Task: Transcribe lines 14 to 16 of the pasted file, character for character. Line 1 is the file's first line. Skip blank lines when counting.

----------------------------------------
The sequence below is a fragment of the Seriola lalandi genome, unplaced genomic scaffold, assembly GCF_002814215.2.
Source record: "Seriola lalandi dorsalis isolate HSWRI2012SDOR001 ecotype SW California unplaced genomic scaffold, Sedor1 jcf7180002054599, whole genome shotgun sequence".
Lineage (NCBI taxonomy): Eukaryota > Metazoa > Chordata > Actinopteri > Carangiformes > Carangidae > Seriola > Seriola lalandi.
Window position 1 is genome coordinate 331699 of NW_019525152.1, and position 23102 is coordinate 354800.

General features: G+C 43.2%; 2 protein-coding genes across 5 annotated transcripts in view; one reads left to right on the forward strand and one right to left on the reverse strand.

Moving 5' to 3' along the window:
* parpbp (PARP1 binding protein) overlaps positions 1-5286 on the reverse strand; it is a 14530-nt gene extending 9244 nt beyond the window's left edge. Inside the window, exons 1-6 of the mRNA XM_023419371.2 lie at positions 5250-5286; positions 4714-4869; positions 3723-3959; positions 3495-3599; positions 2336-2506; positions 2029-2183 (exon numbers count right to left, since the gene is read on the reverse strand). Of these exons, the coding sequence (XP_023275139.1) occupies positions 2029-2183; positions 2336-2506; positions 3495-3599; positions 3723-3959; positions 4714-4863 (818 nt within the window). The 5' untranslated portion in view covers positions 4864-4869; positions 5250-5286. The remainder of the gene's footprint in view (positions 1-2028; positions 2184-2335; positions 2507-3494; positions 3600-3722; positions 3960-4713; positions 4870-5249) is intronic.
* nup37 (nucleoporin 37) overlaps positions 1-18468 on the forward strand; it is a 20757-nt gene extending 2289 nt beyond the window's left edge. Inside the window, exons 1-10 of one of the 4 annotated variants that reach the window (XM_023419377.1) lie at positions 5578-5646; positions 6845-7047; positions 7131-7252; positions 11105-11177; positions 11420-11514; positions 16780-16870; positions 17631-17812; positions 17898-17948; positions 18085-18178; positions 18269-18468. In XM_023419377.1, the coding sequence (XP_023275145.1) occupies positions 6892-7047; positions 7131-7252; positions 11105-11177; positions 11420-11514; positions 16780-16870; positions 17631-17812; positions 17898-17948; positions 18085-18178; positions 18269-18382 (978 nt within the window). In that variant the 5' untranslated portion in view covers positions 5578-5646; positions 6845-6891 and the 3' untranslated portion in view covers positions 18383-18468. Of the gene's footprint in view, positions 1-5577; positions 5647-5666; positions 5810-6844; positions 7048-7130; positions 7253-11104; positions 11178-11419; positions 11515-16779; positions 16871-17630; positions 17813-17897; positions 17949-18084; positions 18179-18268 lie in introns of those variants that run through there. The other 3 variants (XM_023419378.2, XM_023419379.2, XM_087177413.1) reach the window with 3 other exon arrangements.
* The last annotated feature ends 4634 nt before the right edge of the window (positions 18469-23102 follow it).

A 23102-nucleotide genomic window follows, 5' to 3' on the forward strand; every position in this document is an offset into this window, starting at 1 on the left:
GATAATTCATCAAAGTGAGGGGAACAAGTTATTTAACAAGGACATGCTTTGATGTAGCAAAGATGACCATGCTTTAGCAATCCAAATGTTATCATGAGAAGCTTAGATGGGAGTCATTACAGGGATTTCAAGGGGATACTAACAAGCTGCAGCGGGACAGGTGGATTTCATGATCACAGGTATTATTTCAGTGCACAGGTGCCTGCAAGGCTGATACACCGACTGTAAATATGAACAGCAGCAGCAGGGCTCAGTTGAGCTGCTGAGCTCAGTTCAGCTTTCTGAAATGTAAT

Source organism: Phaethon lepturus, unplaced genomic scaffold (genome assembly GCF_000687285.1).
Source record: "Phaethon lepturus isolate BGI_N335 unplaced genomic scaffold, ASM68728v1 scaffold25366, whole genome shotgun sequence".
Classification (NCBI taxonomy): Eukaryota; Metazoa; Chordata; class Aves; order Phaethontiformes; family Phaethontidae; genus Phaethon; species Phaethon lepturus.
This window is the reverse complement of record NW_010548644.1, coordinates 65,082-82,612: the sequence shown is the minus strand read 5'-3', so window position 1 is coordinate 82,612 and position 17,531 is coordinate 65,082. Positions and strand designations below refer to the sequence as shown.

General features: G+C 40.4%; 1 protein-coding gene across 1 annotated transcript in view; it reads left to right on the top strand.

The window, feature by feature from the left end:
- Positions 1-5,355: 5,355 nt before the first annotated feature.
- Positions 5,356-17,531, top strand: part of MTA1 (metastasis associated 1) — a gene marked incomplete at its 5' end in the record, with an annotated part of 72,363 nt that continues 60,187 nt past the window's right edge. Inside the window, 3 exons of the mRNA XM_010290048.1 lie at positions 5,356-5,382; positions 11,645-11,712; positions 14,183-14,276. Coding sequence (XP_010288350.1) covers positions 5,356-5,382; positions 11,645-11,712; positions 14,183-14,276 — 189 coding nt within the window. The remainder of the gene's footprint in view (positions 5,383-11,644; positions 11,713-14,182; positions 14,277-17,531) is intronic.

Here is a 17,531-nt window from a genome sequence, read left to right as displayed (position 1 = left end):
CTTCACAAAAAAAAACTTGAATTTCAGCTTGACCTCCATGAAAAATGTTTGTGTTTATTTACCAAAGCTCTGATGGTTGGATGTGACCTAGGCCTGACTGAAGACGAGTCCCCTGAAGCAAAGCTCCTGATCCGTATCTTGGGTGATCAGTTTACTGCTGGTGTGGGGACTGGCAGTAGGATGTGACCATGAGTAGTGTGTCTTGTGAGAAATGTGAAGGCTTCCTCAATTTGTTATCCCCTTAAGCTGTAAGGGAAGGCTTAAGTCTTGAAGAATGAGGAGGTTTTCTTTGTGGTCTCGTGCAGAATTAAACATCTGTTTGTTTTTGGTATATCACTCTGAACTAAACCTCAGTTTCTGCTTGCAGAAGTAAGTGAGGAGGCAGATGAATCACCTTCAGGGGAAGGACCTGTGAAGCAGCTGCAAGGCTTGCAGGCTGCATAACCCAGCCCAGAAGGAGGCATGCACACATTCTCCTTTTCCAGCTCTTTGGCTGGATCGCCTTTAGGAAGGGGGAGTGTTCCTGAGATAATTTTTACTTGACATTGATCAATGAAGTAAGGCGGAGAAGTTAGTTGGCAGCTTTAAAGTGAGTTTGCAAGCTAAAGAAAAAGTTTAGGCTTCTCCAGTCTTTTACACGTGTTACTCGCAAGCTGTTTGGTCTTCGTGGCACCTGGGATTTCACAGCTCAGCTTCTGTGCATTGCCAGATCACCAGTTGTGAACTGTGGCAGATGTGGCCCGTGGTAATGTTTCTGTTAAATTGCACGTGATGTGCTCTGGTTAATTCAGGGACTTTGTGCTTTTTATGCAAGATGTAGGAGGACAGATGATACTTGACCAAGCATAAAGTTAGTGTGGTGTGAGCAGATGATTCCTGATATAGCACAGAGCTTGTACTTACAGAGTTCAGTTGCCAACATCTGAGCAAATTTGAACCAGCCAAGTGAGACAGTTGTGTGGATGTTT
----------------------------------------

Classification (NCBI taxonomy): Eukaryota; Metazoa; Chordata; class Aves; order Phaethontiformes; family Phaethontidae; genus Phaethon; species Phaethon lepturus.
This window is the reverse complement of record NW_010548644.1, coordinates 65,082-82,612: the sequence shown is the minus strand read 5'-3', so window position 1 is coordinate 82,612 and position 17,531 is coordinate 65,082. Positions and strand designations below refer to the sequence as shown.

General features: G+C 40.4%; 1 protein-coding gene across 1 annotated transcript in view; it reads left to right on the top strand.